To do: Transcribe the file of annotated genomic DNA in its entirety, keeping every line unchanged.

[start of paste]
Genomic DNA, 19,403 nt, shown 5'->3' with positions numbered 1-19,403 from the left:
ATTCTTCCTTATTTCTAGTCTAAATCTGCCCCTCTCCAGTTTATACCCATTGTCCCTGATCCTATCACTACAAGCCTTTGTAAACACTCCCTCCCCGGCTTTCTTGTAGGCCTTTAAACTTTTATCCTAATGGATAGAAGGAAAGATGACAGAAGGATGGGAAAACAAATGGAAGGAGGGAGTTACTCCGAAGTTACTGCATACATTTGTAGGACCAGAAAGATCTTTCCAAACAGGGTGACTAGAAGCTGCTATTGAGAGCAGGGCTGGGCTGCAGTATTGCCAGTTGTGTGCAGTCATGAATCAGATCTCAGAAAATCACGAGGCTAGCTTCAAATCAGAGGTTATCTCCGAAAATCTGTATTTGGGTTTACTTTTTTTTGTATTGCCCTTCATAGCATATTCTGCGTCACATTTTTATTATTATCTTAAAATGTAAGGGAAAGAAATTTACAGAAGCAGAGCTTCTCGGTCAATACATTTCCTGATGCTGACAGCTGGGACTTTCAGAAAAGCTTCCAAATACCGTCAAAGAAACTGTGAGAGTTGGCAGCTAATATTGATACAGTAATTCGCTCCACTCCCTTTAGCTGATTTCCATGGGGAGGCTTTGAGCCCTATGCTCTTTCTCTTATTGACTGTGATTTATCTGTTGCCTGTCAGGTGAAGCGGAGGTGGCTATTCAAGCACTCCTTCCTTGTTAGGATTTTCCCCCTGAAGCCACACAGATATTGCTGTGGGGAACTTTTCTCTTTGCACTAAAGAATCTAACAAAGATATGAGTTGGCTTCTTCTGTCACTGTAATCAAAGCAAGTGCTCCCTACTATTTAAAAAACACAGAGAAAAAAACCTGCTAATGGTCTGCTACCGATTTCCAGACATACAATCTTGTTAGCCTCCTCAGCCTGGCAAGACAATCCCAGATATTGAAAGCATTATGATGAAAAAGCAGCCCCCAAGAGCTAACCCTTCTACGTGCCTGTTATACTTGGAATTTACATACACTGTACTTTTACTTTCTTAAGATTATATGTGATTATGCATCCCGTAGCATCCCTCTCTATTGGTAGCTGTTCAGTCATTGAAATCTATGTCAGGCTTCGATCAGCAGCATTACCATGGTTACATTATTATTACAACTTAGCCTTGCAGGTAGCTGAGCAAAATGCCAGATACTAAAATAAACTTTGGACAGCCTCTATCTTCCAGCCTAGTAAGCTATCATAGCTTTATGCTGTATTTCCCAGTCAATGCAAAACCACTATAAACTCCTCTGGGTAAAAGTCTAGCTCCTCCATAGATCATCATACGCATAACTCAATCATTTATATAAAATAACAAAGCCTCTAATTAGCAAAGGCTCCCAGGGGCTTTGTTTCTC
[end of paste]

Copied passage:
Genomic DNA, 19,403 nt, shown 5'->3' with positions numbered 1-19,403 from the left:
ATTCTTCCTTATTTCTAGTCTAAATCTGCCCCTCTCCAGTTTATACCCATTGTCCCTGATCCTATCACTACAAGCCTTTGTAAACACTCCCTCCCCGGCTTTCTTGTAGGCCTTTAAACTTTTATCCTAATGGATAGAAGGAAAGATGACAGAAGGATGGGAAAACAAATGGAAGGAGGGAGTTACTCCGAAGTTACTGCATACATTTGTAGGACCAGAAAGATCTTTCCAAACAGGGTGACTAGAAGCTGCTATTGAGAGCAGGGCTGGGCTGCAGTATTGCCAGTTGTGTGCAGTCATGAATCAGATCTCAGAAAATCACGAGGCTAGCTTCAAATCAGAGGTTATCTCCGAAAATCTGTATTTGGGTTTACTTTTTTTTGTATTGCCCTTCATAGCATATTCTGCGTCACATTTTTATTATTATCTTAAAATGTAAGGGAAAGAAATTTACAGAAGCAGAGCTTCTCGGTCAATACATTTCCTGATGCTGACAGCTGGGACTTTCAGAAAAGCTTCCAAATACCGTCAAAGAAACTGTGAGAGTTGGCAGCTAATATTGATACAGTAATTCGCTCCACTCCCTTTAGCTGATTTCCATGGGGAGGCTTTGAGCCCTATGCTCTTTCTCTTATTGACTGTGATTTATCTGTTGCCTGTCAGGTGAAGCGGAGGTGGCTATTCAAGCACTCCTTCCTTGTTAGGATTTTCCCCCTGAAGCCACACAGATATTGCTGTGGGGAACTTTTCTCTTTGCACTAAAGAATCTAACAAAGATATGAGTTGGCTTCTTCTGTCACTGTAATCAAAGCAAGTGCTCCCTACTATTTAAAAAACACAGAGAAAAAAACCTGCTAATGGTCTGCTACCGATTTCCAGACATACAATCTTGTTAGCCTCCTCAGCCTGGCAAGACAATCCCAGATATTGAAAGCATTATGATGAAAAAGCAGCCCCCAAGAGCTAACCCTTCTACGTGCCTGTTATACTTGGAATTTACATACACTGTACTTTTACTTTCTTAAGATTATATGTGATTATGCATCCCGTAGCATCCCTCTCTATTGGTAGCTGTTCAGTCATTGAAATCTATGTCAGGCTTCGATCAGCAGCATTACCATGGTTACATTATTATTACAACTTAGCCTTGCAGGTAGCTGAGCAAAATGCCAGATACTAAAATAAACTTTGGACAGCCTCTATCTTCCAGCCTAGTAAGCTATCATAGCTTTATGCTGTATTTCCCAGTCAATGCAAAACCACTATAAACTCCTCTGGGTAAAAGTCTAGCTCCTCCATAGATCATCATACGCATAACTCAATCATTTATATAAAATAACAAAGCCTCTAATTAGCAAAGGCTCCCAGGGGCTTTGTTTCTC